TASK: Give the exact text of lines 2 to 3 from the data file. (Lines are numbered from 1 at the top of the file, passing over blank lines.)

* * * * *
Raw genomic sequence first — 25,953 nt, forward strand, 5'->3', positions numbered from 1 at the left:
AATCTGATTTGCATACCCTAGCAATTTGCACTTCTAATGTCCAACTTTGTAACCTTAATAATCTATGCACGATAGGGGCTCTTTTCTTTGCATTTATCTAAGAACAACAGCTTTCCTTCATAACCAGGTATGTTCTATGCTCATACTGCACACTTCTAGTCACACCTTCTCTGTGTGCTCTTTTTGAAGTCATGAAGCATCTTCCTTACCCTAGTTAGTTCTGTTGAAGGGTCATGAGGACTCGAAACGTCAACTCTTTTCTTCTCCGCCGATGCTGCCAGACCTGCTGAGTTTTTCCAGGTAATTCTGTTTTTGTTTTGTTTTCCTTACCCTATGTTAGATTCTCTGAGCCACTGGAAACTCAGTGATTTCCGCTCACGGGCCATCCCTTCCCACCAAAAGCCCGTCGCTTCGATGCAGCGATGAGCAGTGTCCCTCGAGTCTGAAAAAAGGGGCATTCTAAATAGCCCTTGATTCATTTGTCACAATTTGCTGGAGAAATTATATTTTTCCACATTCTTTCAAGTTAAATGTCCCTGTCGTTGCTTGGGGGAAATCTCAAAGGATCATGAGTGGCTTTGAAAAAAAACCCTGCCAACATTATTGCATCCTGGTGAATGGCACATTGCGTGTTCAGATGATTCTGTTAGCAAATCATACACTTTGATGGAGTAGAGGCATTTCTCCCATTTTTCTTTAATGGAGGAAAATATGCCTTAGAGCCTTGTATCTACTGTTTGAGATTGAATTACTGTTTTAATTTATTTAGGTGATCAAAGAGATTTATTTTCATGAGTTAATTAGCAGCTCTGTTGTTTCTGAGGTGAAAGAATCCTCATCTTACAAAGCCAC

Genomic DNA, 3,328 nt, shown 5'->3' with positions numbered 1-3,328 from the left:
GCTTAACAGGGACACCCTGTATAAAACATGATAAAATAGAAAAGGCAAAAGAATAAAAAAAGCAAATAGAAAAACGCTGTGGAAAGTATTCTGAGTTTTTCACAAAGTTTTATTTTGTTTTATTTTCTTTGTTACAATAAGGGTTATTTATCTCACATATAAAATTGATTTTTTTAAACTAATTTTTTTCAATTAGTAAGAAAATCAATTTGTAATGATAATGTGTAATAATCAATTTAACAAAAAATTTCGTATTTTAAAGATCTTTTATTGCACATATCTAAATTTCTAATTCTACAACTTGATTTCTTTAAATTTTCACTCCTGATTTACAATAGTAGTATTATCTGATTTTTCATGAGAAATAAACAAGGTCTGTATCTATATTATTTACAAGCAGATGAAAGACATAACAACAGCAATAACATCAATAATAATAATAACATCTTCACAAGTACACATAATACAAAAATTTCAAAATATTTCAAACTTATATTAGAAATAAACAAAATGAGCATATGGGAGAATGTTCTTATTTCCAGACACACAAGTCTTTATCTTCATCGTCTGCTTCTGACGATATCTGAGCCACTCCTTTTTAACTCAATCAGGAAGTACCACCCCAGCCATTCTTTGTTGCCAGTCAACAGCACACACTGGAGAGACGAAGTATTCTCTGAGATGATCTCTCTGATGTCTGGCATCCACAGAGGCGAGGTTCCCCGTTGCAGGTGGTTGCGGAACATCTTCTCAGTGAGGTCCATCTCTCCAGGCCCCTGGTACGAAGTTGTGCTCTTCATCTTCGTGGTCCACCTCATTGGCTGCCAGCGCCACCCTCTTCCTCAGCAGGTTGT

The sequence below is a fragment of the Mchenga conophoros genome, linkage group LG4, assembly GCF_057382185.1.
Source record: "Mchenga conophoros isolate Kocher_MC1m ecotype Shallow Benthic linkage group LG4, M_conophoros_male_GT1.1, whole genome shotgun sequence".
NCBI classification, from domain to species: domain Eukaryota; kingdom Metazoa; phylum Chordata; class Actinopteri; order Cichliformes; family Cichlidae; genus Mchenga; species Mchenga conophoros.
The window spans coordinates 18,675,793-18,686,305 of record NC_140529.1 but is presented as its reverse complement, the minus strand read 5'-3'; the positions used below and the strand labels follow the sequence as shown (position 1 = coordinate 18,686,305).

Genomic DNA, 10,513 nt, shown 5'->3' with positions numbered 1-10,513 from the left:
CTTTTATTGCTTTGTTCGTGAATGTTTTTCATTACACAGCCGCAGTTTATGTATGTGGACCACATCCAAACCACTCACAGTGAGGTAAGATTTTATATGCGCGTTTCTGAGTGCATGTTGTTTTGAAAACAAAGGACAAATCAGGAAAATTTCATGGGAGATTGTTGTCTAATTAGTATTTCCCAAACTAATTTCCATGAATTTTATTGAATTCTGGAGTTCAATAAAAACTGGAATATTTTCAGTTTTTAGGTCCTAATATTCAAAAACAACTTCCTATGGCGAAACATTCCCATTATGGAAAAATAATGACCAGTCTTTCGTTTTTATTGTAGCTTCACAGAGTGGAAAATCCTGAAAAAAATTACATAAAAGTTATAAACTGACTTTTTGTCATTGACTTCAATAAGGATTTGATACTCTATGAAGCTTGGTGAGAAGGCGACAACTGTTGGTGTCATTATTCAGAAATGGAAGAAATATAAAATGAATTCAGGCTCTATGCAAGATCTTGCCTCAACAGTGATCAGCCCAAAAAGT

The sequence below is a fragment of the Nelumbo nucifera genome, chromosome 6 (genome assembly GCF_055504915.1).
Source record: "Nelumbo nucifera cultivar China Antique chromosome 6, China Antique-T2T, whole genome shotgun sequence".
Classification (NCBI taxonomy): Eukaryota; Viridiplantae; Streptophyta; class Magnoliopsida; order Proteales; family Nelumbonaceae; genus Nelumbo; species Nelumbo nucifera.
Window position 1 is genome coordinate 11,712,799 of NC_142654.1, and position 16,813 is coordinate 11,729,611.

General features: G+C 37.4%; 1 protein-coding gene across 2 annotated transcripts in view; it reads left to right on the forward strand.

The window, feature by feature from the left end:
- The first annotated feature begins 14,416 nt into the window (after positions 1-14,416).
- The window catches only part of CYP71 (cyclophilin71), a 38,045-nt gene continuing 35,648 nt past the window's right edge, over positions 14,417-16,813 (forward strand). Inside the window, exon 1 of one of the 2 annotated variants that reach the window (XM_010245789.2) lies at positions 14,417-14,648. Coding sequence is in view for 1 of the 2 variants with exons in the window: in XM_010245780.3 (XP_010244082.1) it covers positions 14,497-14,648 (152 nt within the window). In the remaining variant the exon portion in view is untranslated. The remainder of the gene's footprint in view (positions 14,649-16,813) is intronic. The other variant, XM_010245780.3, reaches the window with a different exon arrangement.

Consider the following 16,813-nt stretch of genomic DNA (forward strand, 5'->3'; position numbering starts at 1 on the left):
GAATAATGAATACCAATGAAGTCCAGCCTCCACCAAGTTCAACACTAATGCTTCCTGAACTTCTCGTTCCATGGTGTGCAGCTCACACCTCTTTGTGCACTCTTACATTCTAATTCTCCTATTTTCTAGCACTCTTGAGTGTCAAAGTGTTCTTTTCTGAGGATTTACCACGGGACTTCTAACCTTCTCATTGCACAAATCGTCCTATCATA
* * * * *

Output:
AATCTGATTTGCATACCCTAGCAATTTGCACTTCTAATGTCCAACTTTGTAACCTTAATAATCTATGCACGATAGGGGCTCTTTTCTTTGCATTTATCTAAGAACAACAGCTTTCCTTCATAACCAGGTATGTTCTATGCTCATACTGCACACTTCTAGTCACACCTTCTCTGTGTGCTCTTTTTGAAGTCATGAAGCATCTTCCTTACCCTAGTTAGTTCTGTTGAAGGGTCATGAGGACTCGAAACGTCAACTCTTTTCTTCTCCGCCGATGCTGCCAGACCTGCTGAGTTTTTCCAGGTAATTCTGTTTTTGTTTTGTTTTCCTTACCCTATGTTAGATTCTCTGAGCCACTGGAAACTCAGTGATTTCCGCTCACGGGCCATCCCTTCCCACCAAAAGCCCGTCGCTTCGATGCAGCGATGAGCAGTGTCCCTCGAGTCTGAAAAAAGGGGCATTCTAAATAGCCCTTGATTCATTTGTCACAATTTGCTGGAGAAATTATATTTTTCCACATTCTTTCAAGTTAAATGTCCCTGTCGTTGCTTGGGGGAAATCTCAAAGGATCATGAGTGGCTTTGAAAAAAAACCCTGCCAACATTATTGCATCCTGGTGAATGGCACATTGCGTGTTCAGATGATTCTGTTAGCAAATCATACACTTTGATGGAGTAGAGGCATTTCTCCCATTTTTCTTTAATGGAGGAAAATATGCCTTAGAGCCTTGTATCTACTGTTTGAGATTGAATTACTGTTTTAATTTATTTAGGTGATCAAAGAGATTTATTTTCATGAGTTAATTAGCAGCTCTGTTGTTTCTGAGGTGAAAGAATCCTCATCTTACAAAGCCAC

Genomic DNA, 3,328 nt, shown 5'->3' with positions numbered 1-3,328 from the left: